Group Asks NY and California to Divest From Trump Hotel Company

MANHATTAN (CN) — A legal advocacy group this week asked the state pension funds of New York and California to divest from President Donald Trump’s hotel management company, taking particular aim at Trump SoHo, a 46-story skyscraper overlooking the Hudson River.

Trump this week warned Department of Justice Special Counsel Robert Mueller, through The New York Times, not to expand his probe to Trump’s business transactions.

On Thursday, BloombergPolitics reported that Mueller has indeed expanded his investigation into Trump’s real estate and financial dealings, including those involving Trump SoHo.

On Wednesday, the advocacy group Free Speech for People asked two of the nation’s largest state pension funds to divest their investments in Trump’s businesses. The group asked for divestment in a letter to New York State Comptroller Thomas DiNapoli, and a similar letter to top officials at CalPERS, the largest state pension fund in the nation.

Free Speech for People, which describes itself as nonpartisan, was founded the day the Supreme Court equated money with speech in the Citizens United ruling. It seeks a 28th Amendment overturning Citizens United and the concept of corporate personhood.

“We ask that you evaluate whether the New York State Common Retirement Fund’s ongoing payment of management and performance fees to the CIM Fund III, which in turn directly pays President Trump’s hotel management company, violates the New York State Common Retirement Fund’s high ethical standards, fiduciary duties to its beneficiaries, and the domestic emoluments clause of the U.S. Constitution; and if appropriate, to divest,” the group’s president Shanna Cleveland wrote to DiNapoli.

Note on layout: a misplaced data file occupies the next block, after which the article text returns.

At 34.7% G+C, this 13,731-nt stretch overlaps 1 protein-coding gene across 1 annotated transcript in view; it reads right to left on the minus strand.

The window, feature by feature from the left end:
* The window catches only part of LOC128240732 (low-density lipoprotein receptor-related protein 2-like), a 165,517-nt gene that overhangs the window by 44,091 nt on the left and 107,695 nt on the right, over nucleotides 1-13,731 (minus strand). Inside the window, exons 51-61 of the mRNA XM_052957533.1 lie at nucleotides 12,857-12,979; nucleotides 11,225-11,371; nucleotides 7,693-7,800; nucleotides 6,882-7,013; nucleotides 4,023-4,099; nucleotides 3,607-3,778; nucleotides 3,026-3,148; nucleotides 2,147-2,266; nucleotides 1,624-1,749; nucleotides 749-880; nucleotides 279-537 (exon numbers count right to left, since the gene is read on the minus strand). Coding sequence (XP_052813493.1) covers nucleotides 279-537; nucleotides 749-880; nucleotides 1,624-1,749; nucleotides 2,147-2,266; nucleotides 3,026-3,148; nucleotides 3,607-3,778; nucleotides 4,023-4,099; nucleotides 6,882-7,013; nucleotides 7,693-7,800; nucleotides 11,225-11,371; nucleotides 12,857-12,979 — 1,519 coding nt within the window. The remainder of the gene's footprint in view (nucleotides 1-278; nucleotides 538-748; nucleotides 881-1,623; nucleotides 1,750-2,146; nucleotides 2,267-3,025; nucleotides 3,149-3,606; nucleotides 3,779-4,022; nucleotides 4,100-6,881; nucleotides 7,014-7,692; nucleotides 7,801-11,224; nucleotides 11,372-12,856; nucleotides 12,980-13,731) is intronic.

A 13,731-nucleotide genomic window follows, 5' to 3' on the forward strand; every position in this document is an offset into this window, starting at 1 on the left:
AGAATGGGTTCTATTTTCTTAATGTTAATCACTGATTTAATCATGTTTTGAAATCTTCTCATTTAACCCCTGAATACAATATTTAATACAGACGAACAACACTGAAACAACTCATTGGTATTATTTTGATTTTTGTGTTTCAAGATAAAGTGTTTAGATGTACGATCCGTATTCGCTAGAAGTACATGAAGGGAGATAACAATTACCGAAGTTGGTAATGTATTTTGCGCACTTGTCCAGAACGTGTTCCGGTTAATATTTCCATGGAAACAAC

In a Thursday statement about Trump’s alleged profiting from public funds, Cleveland told California and New York: “Despite knowing of this conflict at least as early as April, it does not appear that CalPERS, NYSCRF or CIM Fund III have taken any actions to remedy it.

“Now the development not only presents a serious emoluments problem for the funds, but it seems that Mueller is concerned that it may be further evidence of improper dealings between Trump and Russia. It’s not yet clear how that investigation will play out, but this does seem yet another reason to consider divesting from the property.”

Comptroller DiNapoli’s spokesman indicated on Friday that New York pensions was already in the process of divestment.
“The fund’s investment in CIM Fund III, which dates to 2007, is in the process of being liquidated as part of its normal cycle,” the spokesman wrote in an email. “As a limited partner, the fund has limited rights as an investor and does not make or control CIM’s investment choices.”

CalPERS declined to comment.

The Trump SoHo condos and hotel raised controversies even before last year’s election. Construction of the $450 million building — a collaboration between Trump, the Bayrock Group and billionaire Tamir Sapir, from the former Soviet republic of Georgia — was delayed by a workplace accident, financing troubles, and the discovery of 19th century bones of abolitionist churchgoers on the construction grounds.

Three years after it was completed in 2008, would-be buyers who sued Trump SoHo’s developers for fraud recovered 90 percent of their deposits.

On Thursday, BloombergPolitics focused more attention on the downtown hotel, involving Mueller’s probe of Russian investment in it and other properties.

That story came the morning after Trump told the Times that investigation of his family’s finances would cross a red line, and lashed out at Attorney General Jeff Sessions for partially recusing himself from the Russia investigation.

Trump’s attorney John Dowd told BloombergPolitics that he believed that investigating the president’s business transactions would extend beyond Mueller’s mandate.

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